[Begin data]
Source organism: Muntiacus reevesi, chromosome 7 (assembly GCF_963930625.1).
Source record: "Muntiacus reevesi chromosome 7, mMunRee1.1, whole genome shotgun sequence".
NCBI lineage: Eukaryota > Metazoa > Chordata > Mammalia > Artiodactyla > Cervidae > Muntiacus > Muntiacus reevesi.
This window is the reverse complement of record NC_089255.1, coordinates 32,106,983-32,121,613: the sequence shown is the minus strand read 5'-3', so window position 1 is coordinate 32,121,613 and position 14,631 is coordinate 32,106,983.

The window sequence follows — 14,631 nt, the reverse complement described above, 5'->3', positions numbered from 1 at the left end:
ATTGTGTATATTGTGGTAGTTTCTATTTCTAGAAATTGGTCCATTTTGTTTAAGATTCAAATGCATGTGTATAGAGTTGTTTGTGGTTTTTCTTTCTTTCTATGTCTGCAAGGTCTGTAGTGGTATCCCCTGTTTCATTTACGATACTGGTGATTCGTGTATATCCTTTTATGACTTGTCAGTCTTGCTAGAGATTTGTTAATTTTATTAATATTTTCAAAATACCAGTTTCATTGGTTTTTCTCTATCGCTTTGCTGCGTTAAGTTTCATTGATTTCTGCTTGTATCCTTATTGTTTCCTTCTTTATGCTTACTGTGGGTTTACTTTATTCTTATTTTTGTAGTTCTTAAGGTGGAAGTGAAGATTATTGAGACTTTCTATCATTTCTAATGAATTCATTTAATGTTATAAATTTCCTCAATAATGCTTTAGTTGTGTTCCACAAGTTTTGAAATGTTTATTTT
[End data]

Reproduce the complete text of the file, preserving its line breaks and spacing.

Source organism: Muntiacus reevesi, chromosome 7 (assembly GCF_963930625.1).
Source record: "Muntiacus reevesi chromosome 7, mMunRee1.1, whole genome shotgun sequence".
NCBI lineage: Eukaryota > Metazoa > Chordata > Mammalia > Artiodactyla > Cervidae > Muntiacus > Muntiacus reevesi.
This window is the reverse complement of record NC_089255.1, coordinates 32,106,983-32,121,613: the sequence shown is the minus strand read 5'-3', so window position 1 is coordinate 32,121,613 and position 14,631 is coordinate 32,106,983.

The window sequence follows — 14,631 nt, the reverse complement described above, 5'->3', positions numbered from 1 at the left end:
ATTGTGTATATTGTGGTAGTTTCTATTTCTAGAAATTGGTCCATTTTGTTTAAGATTCAAATGCATGTGTATAGAGTTGTTTGTGGTTTTTCTTTCTTTCTATGTCTGCAAGGTCTGTAGTGGTATCCCCTGTTTCATTTACGATACTGGTGATTCGTGTATATCCTTTTATGACTTGTCAGTCTTGCTAGAGATTTGTTAATTTTATTAATATTTTCAAAATACCAGTTTCATTGGTTTTTCTCTATCGCTTTGCTGCGTTAAGTTTCATTGATTTCTGCTTGTATCCTTATTGTTTCCTTCTTTATGCTTACTGTGGGTTTACTTTATTCTTATTTTTGTAGTTCTTAAGGTGGAAGTGAAGATTATTGAGACTTTCTATCATTTCTAATGAATTCATTTAATGTTATAAATTTCCTCAATAATGCTTTAGTTGTGTTCCACAAGTTTTGAAATGTTTATTTT